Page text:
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The industry's only current and comprehensive online guide to TCPA compliance.

Telephone Consumer Protection Act

The Telephone Consumer Protection Act (TCPA) was passed in 1991. The FCC TCPA rules and regulations implementing the Act went into effect on December 20, 1992 and have been updated periodically since then. Learn more about the TCPA below and why TCPA compliance is so important to understand.

** New Declaratory Ruling and Order released July 10, 2015

UPDATE: On March 16, 2018, the U.S. Court of Appeals for the D.C. Circuit released its decision in the ACA Int’l vs. FCC case.

The court’s decision set aside the Federal Communication Commission’s (FCC) broad definition of an automatic telephone dialing system (ATDS). While it was clear that the FCC’s expansive interpretation of an ATDS cannot stand, the court did not clarify what the standard should be.

The court also determined that the FCC’s ruling on reassigned telephone numbers in 2015 be thrown out in its entirety. The court found that the FCC’s one-call safe harbor was arbitrary and capricious. The court acknowledged that the FCC is “already planning a regime to avoid the problems of the 2015 ruling’s one-call safe harbor”.

For a more detailed assessment from one of the Regulatory Guide’s authors, click here.

Or feel free to contact us if you have a specific question.

Main requirements imposed by the TCPA include the following:

• Limit the calls to the period between 8 AM and 9 PM.
• Maintain an internal, company specific DNC list and honor a consumer’s request not to be called again.
• Have a clearly written DNC policy, available to anyone upon request.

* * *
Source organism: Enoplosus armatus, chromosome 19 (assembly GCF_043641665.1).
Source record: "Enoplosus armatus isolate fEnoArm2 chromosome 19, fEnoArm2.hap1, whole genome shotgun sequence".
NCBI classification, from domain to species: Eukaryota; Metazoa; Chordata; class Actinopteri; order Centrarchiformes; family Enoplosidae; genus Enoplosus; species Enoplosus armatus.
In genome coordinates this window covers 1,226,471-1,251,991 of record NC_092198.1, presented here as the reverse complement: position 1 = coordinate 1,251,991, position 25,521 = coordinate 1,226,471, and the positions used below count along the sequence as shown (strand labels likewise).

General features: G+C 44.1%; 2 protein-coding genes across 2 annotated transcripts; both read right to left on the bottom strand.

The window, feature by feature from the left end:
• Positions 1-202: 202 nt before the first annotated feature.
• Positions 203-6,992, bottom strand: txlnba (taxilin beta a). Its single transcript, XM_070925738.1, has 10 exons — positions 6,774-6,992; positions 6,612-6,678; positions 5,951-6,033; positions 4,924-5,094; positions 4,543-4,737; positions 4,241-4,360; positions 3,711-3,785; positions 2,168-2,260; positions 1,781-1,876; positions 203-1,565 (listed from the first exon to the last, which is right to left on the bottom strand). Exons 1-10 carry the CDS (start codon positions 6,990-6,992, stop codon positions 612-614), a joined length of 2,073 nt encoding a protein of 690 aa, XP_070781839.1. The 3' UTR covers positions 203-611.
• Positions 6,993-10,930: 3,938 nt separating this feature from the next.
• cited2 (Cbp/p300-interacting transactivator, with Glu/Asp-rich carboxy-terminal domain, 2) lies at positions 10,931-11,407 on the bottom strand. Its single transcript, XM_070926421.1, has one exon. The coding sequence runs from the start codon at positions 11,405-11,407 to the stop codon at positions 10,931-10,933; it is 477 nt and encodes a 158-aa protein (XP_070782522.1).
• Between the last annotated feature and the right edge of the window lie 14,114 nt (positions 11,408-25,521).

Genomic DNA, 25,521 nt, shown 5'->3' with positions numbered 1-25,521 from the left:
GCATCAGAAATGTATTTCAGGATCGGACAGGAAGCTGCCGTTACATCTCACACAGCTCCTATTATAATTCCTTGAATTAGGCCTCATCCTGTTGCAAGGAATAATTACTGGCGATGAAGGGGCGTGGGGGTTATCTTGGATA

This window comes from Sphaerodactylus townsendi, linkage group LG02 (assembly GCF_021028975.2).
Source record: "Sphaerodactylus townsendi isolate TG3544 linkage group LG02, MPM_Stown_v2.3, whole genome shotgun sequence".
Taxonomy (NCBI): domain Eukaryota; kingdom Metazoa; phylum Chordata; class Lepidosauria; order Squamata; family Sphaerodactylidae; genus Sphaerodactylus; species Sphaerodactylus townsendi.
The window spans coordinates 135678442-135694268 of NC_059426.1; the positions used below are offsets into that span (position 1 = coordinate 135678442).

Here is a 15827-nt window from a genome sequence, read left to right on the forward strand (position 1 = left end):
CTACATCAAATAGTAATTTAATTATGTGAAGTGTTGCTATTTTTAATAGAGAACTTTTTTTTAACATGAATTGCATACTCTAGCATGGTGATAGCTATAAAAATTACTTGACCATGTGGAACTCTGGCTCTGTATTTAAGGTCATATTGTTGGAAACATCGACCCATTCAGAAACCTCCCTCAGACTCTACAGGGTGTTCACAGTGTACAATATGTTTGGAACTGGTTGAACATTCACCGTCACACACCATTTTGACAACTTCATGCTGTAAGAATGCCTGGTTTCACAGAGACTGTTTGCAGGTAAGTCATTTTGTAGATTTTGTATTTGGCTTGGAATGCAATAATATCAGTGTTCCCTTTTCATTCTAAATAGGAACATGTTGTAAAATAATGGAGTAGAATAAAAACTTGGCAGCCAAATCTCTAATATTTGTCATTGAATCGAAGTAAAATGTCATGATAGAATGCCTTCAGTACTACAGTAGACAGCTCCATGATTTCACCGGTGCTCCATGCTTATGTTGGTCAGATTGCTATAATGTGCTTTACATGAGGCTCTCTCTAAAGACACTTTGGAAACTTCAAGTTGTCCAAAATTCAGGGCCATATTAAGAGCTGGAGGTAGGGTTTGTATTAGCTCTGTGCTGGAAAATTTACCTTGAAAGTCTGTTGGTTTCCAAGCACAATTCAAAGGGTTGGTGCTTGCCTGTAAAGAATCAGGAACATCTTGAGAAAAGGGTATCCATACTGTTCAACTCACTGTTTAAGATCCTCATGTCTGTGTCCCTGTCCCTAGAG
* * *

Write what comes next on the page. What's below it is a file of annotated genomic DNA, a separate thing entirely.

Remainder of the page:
• Have a clearly defined training program for personnel making the telephone solicitations.
• Disclose a telephone number or address where the seller may be contacted.

When a DNC request is received, the requester may not be called again on behalf of the business for which the solicitation was made. Names must be kept on a company’s internal DNC list for 5 years unless the request is revoked.

A telemarketer is required to forward all requests to be removed from a list to the company on whose behalf it is calling. If a telemarketer maintains the DNC list, the seller on whose behalf the telemarketer places the call will still be subject to liability for any failure to honor a DNC request. The DNC request must also be honored by any affiliate or subsidiary of the company if there is a reasonable expectation on the part of the consumer that the request would also apply to the affiliate or subsidiary

A call is exempt from the TCPA's DNC provisions if it:

• Is made on behalf of a tax-exempt nonprofit organization;
• Is not made for a commercial purpose;
• Does not include an unsolicited advertisement, even if it is made for a commercial purpose; or
• Is made to a consumer with whom the calling company has an EBR.

The term EBR is defined under the TCPA the same as it is under the TSR and the same rules apply (see discussion above).

Other important provisions of the TCPA include:

Wireless Numbers- the TCPA prohibits using an automatic telephone dialing system (ATDS) to call a cell phone, pager or any other number for which the called party is charged without the consumer’s prior express consent (prior express written consent required for telemarketing/advertising calls).